Has Christianity become nothing more than a manufacturer of creeds, doctrine-centric rhetoric or a defender of traditionally defined morals? Has Christianity become nothing more than a narrowly defined interpretation of the sacred living scriptures? Has Christianity been enslaved by the “minimizing and reductionist” paradigm? In other words, can “life” be reduced to a couple of phrases trapped in ancient scriptures? Can the “divine” voice only be heard from a literal reading of the ancient literature of believers? Can “love” be defined by morals held by a declining group of people?
Has Christianity become nothing more than a creator of social programs for the needy? Is Christianity just a producer of hospitals, orphanages, hospice centers, clinics, food pantries, and tutoring centers? Is Christianity more than a crusader of equality among all persons? Is Christianity irrelevant when the marches against racism, sexism, heterosexism and all bigotry come to the end? Is Christianity nothing more than a preparation for a “new world” that leaves us only responsible for ourselves and frees us from the care of this world and each other? Has Christianity become nothing more than a gathering of like-minded people affirming our already convinced ideology whether progressive or traditional?
Christianity’s relevance is bigger than being a “doctrine factory” for our intellect although we need “touchstones” for speaking about our divine encounters. Its relevance is bigger than cries of injustice for the “marginalized” found in our world although it seems we find it expedient to diminish each other’s dignity. Christianity’s relevance is more than providing spiritual context to our lives and world although abandoning physical and emotional essentials for the supernatural experience empties it of its life-affirming gift.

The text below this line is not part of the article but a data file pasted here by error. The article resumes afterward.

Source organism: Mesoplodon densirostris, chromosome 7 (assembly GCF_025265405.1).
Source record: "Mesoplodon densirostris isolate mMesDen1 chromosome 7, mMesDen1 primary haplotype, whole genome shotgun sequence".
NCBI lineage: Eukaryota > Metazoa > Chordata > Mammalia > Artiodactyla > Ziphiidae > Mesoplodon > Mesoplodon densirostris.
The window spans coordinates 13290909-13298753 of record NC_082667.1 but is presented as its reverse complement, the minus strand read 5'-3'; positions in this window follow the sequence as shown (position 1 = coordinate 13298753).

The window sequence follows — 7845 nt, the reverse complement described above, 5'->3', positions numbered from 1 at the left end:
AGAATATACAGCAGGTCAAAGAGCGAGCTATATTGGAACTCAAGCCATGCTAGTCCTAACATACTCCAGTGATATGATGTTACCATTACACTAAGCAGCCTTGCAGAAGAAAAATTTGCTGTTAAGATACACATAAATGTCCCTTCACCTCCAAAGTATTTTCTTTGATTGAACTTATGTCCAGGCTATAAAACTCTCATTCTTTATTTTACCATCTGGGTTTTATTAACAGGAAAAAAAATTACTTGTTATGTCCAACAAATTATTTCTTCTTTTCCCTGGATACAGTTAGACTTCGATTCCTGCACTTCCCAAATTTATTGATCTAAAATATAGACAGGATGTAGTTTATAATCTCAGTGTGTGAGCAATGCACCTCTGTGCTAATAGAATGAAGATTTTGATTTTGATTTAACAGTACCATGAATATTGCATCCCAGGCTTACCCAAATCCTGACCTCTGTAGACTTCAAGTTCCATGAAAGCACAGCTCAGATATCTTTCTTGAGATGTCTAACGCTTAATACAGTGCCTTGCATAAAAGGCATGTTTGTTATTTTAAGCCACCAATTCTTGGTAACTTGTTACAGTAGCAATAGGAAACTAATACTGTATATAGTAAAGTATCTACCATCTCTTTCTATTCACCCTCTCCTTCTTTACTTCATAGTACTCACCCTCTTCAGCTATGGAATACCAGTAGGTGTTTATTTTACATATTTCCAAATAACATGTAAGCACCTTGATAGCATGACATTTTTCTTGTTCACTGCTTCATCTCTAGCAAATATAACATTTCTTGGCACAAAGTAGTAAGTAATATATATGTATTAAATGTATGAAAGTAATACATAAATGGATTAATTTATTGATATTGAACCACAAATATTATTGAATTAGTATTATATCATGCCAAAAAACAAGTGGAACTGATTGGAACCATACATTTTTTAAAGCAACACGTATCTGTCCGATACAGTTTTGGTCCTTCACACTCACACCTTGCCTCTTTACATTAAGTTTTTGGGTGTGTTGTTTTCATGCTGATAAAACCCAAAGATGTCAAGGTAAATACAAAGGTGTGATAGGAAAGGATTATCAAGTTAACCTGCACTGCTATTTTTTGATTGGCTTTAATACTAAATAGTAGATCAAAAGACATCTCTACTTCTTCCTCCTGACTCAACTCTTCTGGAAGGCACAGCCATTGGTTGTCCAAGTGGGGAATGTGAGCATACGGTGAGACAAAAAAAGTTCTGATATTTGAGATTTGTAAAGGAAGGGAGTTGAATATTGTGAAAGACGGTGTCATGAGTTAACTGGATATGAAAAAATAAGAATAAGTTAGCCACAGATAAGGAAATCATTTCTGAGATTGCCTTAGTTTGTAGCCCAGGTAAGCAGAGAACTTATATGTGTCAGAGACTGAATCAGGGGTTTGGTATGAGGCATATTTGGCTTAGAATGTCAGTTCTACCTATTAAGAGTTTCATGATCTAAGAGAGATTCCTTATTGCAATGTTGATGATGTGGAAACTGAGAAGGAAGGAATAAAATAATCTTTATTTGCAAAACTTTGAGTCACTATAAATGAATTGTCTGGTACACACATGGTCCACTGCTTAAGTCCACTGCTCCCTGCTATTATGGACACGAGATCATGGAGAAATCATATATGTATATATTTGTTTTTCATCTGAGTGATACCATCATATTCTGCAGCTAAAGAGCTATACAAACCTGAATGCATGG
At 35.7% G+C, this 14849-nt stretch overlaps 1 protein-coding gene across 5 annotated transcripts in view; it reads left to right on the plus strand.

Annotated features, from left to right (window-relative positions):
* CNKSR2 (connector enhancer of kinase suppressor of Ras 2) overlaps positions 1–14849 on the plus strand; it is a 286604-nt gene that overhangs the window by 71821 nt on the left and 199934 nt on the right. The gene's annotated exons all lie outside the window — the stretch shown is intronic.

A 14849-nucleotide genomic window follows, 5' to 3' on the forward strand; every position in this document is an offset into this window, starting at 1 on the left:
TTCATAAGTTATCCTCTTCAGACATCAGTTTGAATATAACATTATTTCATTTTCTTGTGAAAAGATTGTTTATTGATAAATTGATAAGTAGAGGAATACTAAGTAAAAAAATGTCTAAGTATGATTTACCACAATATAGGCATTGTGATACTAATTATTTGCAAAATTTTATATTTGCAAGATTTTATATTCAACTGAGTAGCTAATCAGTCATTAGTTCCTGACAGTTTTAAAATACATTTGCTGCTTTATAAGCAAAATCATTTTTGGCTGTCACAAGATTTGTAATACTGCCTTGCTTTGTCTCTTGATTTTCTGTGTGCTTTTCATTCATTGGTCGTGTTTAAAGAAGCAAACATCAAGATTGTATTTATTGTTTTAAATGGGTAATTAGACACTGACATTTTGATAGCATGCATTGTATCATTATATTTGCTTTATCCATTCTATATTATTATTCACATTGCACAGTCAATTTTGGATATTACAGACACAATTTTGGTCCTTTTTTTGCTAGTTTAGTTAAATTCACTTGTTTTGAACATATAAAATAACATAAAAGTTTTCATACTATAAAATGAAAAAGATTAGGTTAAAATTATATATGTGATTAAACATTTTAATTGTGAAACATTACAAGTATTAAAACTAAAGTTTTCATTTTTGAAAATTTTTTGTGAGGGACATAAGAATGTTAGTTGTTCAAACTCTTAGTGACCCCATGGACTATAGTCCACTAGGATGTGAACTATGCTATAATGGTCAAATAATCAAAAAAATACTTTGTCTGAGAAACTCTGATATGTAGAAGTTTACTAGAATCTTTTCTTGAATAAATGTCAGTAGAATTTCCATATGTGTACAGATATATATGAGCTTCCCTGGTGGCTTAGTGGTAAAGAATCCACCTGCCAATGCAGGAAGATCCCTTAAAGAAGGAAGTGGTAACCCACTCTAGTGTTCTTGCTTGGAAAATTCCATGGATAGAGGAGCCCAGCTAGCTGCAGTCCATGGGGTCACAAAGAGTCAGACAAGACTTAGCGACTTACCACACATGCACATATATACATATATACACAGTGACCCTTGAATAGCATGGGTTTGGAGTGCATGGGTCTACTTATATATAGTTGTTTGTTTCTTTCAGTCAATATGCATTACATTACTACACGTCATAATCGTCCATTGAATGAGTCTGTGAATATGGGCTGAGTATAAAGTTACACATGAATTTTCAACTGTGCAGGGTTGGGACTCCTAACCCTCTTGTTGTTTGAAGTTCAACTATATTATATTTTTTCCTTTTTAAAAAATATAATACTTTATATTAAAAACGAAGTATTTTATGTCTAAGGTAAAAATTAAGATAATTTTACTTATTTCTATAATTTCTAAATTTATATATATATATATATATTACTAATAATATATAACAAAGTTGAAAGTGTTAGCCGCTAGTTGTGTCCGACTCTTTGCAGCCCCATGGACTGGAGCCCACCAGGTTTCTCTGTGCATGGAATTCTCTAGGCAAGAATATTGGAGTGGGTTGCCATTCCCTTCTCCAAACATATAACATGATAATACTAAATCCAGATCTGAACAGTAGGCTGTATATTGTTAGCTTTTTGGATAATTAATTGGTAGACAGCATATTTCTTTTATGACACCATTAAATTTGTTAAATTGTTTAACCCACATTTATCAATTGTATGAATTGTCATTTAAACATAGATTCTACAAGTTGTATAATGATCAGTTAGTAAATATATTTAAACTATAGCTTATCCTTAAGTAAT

Could it be that Christianity finds its relevance not in the “either/or” but in the “in-between”? Could it be that Christianity’s relevance is found in both the life-affirming rituals and symbols and the abundant practice of compassion for each other? Could it be that Christianity’s relevance is found in both the responsibility to each other and the freedom to rise above well-established rules and definitions?
Can Christianity live in the “existential abyss of the in-between”? Can it existent in-between truth and evolving reality? How about in-between tradition and new-language? How about in-between reason and experience? How about in-between scripture and interpreter? Or to use New Testament language, Law and Love?
“Religion declined not because it was refuted, but because it became irrelevant, dull, oppressive, insipid. When faith is completely replaced by creed, worship by discipline, love by habit; when the crisis of today is ignored because of the splendor of the past; when faith becomes an heirloom rather than a living fountain; when religion speaks only in the name of authority rather than with the voice of compassion- its message becomes meaningless.” -Abraham Joshua Heschel